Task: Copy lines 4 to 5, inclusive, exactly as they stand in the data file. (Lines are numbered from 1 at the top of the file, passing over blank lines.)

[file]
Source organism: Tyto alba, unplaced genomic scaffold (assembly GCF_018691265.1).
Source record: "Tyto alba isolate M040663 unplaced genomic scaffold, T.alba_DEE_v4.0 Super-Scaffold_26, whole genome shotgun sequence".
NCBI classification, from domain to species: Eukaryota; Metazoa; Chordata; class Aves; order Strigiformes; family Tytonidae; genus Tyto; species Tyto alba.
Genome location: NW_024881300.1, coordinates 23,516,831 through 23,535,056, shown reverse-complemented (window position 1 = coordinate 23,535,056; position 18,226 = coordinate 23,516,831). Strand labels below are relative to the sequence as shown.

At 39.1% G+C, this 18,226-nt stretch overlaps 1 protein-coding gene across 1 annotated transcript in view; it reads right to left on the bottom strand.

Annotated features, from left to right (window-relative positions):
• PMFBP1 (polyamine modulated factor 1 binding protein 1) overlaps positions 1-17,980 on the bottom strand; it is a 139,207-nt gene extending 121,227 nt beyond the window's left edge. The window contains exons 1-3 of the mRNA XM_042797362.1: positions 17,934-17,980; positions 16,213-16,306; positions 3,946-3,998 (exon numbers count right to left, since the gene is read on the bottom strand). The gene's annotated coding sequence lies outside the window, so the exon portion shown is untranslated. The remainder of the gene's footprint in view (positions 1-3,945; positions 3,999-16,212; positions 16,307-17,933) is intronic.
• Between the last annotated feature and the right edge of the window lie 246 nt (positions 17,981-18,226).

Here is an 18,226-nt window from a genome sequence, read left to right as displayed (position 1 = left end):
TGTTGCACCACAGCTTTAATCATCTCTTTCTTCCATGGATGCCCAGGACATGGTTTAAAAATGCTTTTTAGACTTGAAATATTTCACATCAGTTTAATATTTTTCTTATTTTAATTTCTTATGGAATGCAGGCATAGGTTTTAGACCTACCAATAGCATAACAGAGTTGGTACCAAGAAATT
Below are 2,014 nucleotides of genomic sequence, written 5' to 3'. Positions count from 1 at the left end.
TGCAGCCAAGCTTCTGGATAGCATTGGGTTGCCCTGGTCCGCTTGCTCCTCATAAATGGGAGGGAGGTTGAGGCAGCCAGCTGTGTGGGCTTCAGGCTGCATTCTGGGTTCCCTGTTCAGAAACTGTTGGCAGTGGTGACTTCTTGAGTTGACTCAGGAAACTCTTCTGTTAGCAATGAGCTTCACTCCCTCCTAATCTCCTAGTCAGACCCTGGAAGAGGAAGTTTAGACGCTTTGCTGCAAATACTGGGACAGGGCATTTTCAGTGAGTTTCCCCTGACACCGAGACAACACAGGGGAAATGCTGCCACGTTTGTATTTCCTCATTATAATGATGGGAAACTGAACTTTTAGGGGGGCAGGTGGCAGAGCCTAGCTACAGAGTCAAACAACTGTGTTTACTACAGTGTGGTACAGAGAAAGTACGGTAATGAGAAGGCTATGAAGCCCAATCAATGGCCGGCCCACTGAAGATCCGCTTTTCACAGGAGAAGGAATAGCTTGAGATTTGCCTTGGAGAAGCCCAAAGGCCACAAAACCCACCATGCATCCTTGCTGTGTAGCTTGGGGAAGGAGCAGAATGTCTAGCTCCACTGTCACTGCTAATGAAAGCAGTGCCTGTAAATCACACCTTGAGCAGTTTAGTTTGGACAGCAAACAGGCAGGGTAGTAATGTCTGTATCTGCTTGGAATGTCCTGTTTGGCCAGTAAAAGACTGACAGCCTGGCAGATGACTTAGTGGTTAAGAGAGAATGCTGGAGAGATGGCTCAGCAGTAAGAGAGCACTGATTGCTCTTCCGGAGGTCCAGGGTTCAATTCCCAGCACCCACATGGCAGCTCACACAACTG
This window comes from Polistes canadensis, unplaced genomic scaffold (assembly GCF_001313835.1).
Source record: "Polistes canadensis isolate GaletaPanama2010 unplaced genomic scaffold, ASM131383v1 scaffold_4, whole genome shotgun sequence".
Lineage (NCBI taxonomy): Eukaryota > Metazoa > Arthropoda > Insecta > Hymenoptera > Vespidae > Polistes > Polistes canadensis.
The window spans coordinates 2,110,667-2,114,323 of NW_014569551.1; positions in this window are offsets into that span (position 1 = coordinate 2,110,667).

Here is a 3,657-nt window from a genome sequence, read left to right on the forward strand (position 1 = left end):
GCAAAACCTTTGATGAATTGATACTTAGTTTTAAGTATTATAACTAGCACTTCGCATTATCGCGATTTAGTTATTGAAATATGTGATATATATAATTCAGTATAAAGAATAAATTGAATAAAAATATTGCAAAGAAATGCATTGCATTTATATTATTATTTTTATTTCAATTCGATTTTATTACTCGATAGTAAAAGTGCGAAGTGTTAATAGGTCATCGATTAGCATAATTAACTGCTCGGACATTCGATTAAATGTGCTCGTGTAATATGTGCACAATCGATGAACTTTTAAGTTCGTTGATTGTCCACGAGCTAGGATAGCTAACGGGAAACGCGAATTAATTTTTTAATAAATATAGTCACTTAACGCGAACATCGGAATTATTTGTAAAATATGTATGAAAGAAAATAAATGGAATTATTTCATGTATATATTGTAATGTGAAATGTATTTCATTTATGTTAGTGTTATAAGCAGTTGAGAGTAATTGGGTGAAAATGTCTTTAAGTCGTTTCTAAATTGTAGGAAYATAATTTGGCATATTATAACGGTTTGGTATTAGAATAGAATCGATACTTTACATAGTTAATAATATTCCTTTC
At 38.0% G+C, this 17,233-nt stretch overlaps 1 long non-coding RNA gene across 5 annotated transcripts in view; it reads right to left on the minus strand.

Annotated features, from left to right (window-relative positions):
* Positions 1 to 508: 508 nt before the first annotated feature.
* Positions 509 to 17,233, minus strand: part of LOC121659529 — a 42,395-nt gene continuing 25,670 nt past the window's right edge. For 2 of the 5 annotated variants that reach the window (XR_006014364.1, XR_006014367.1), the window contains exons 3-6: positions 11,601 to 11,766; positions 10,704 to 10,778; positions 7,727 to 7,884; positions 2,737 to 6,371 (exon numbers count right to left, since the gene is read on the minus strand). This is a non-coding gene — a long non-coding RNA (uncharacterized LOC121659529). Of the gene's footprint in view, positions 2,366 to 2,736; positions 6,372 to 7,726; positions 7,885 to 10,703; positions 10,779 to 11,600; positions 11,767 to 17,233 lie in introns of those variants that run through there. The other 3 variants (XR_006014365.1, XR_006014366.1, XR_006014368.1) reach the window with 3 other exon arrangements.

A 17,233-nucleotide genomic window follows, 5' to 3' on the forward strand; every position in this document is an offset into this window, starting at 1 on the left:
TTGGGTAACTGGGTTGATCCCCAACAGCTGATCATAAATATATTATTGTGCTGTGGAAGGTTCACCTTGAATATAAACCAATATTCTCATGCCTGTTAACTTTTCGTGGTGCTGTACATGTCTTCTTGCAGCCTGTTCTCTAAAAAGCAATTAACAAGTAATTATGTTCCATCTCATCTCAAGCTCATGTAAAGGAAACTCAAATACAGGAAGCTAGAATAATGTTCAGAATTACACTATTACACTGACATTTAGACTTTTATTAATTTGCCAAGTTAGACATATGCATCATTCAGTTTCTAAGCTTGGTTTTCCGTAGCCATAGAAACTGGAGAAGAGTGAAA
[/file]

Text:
Genome location: NW_024881300.1, coordinates 23,516,831 through 23,535,056, shown reverse-complemented (window position 1 = coordinate 23,535,056; position 18,226 = coordinate 23,516,831). Strand labels below are relative to the sequence as shown.

At 39.1% G+C, this 18,226-nt stretch overlaps 1 protein-coding gene across 1 annotated transcript in view; it reads right to left on the bottom strand.